March 2023
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The Patients Association – a charity serving patients? Or itself?

There’s small charity called The Patients Association. This how The Patients Association describes its work:

patients association

Given public concern about the state of the NHS as it gradually collapses due to the pressure of 46,000 immigrants arriving in Britain every single month, I’m sure The Patients Association does tons of useful work in exposing poor NHS care and helping people get better care for themselves and their families. Moreover, The Patients Association is often quoted by the media which is an effective way to exert influence on public perceptions of the NHS and thus government policy.

But when I had a look at the latest financial accounts for The Patients Association, I started to feel a little queasy.

In the latest set of accounts, The Patients Association spent £624,397. This was made up of three main areas – Charitable Activities £290,555: Governance £58,553: Costs of Generating Voluntary Income £275,289:

patients association numbers

This is almost beyond ludicrous. The average charity in Britain claims (often by fiddling the figures) to spend around 85% of its income on ‘Charitable Activities’. But The Patients Association spends just 47% of its income on ‘Charitable Activities’. The Patients Association spends an astonishing 44% of its money just trying to raise money. That’s absurd.

The Patients Association is quite small with just 13 staff. Yet it pays its chief executive between £60,000 and £70,000 (it won’t give the actual figure) plus £7,502 in pension contribution. So this person is getting somewhere between £70,000 and £80,000 – more than £1 in every £10 received by the charity – for managing the activities of just 12 people and the turnover of a smallish high-street shop or fast food outlet. I don’t know, but that seems rather generous to me, especially when the boss of Oxfam gets about £108,575 for managing over 5,000 staff.

I’m not casting doubt on the work done by The Patients Association. But (IMHO) it displays the utter economic stupidity of Britain having over 195,289 charities. Of these charities probably at least 20,000 to 30,000 are a similar size to The Patients Association – each needing offices and administration staff and fundraising staff and a big boss who can feel important while earning a comfortable salary. Each spending most of its money on itself and less than half its money on those it is intended to help.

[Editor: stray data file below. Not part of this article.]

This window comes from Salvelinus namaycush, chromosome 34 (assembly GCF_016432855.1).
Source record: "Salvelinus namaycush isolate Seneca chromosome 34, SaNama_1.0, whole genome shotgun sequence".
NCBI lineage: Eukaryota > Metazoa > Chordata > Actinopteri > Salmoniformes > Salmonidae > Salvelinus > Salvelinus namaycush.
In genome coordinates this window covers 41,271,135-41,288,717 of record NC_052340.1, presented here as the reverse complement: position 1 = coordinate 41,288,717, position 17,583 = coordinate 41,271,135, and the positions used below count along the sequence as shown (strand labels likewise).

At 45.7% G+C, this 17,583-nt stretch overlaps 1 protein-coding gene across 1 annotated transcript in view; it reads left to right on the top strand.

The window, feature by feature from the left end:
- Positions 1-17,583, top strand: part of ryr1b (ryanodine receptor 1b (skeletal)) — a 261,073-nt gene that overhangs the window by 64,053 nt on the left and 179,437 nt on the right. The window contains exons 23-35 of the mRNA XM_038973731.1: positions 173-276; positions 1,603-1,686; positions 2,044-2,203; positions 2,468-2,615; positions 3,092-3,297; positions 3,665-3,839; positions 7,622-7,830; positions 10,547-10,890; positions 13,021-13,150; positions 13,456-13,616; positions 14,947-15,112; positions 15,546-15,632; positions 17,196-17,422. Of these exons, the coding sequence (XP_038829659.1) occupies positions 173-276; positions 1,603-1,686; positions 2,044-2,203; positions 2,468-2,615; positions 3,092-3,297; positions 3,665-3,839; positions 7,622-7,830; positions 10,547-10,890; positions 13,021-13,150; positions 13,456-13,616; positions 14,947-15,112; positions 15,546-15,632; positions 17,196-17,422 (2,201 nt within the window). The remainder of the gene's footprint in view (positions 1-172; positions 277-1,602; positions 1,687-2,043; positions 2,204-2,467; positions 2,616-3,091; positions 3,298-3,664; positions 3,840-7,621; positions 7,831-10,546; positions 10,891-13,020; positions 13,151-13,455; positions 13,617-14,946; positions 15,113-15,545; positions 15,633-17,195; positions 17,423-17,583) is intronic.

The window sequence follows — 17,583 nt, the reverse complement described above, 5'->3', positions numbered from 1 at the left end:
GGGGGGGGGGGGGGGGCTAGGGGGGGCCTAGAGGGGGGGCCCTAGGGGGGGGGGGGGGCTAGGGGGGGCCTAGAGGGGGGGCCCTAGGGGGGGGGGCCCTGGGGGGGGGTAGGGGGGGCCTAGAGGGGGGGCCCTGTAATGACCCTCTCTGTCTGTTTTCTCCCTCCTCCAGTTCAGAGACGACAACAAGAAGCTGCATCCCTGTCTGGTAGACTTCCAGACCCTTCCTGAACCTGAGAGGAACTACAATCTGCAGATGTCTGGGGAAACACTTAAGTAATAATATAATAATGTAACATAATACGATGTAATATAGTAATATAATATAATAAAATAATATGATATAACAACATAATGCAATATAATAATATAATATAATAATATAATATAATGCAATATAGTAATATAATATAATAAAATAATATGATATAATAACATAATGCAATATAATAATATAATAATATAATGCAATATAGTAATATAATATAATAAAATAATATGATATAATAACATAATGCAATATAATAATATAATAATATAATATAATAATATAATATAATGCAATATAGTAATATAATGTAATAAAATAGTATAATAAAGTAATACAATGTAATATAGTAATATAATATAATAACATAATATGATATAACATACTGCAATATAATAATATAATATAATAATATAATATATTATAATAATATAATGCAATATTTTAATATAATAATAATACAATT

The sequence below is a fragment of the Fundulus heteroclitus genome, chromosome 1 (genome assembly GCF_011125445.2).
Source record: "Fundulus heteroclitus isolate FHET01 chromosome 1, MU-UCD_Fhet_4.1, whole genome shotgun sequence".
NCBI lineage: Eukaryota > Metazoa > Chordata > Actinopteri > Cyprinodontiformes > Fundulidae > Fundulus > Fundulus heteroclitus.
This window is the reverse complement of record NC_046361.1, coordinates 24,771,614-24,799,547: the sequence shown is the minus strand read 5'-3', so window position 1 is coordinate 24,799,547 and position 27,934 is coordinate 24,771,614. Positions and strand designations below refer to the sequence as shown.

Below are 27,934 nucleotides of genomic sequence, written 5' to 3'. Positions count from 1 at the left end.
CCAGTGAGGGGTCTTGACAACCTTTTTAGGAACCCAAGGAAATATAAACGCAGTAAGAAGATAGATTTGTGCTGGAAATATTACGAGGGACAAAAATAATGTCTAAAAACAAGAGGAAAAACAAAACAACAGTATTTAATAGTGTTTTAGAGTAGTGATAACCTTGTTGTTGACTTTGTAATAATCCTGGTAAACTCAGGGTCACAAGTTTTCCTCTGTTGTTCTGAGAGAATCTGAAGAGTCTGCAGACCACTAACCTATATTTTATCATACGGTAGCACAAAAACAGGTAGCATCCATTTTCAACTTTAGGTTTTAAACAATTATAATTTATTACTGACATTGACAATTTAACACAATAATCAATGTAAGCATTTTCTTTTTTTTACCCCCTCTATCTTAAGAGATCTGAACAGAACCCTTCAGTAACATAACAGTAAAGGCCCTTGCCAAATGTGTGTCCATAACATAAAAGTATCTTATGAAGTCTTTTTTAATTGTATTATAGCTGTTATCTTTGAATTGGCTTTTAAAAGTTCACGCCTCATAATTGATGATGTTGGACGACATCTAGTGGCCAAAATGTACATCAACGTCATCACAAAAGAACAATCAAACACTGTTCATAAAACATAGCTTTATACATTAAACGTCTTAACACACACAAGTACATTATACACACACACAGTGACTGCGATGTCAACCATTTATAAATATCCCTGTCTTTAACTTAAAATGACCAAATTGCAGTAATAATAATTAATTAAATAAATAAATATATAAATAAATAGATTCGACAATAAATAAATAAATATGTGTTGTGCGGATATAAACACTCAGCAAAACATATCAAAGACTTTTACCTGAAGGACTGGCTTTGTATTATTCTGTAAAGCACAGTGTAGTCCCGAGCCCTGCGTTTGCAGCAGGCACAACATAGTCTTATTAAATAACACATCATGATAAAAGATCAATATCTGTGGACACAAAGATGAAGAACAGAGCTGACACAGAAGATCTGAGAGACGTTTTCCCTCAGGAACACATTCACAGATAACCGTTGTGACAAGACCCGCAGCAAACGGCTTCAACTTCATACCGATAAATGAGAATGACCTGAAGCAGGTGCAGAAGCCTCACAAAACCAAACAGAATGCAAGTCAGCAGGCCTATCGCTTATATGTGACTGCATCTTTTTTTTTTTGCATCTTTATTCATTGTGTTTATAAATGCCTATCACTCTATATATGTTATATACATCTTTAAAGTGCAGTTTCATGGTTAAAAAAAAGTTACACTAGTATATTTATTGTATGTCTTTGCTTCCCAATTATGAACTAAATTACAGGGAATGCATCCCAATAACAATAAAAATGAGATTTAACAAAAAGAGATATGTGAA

We urgently need to start culling our over 195,289 charities. By merging charities doing virtually the same thing, we can get huge ‘economies of scale’ through reducing administration and fundraising costs and by getting rid of an awful lot of overpaid, over-pensioned (usually left-wing) self-serving, self-righteous, preachy charity bosses.

In 2011/12, the prostate cancer charities – the Prostate Cancer Research Foundation, Prostate Action and Prostate Cancer UK – merged. Prior to the merger, 67% of funds raised went to ‘charitable activities’. Just a year after the merger (due to reducing administration and management costs) 80% of money raised was used for ‘charitable activities’.

Even the Guardian – that staunch protector of non-jobs in the public and charity sectors – has realised that we have too many charities and one of their journalists suggested that the main obstacle to merging charities are the egos and the self-interest of many charity bosses, staff and trustees.

After all, do we really need 1,939 charities helping children? Or 581 charities trying to find a cure for cancer or helping cancer victims? Or 354 charities for birds? Or 255 charities for animals? Or 81 charities for people with alcohol problems? Or, even in a limited field like leukaemia, 68 charities? All of these charities  banging on our doors and bombarding us with phone calls and letters all asking for money for their particular ‘good cause’?

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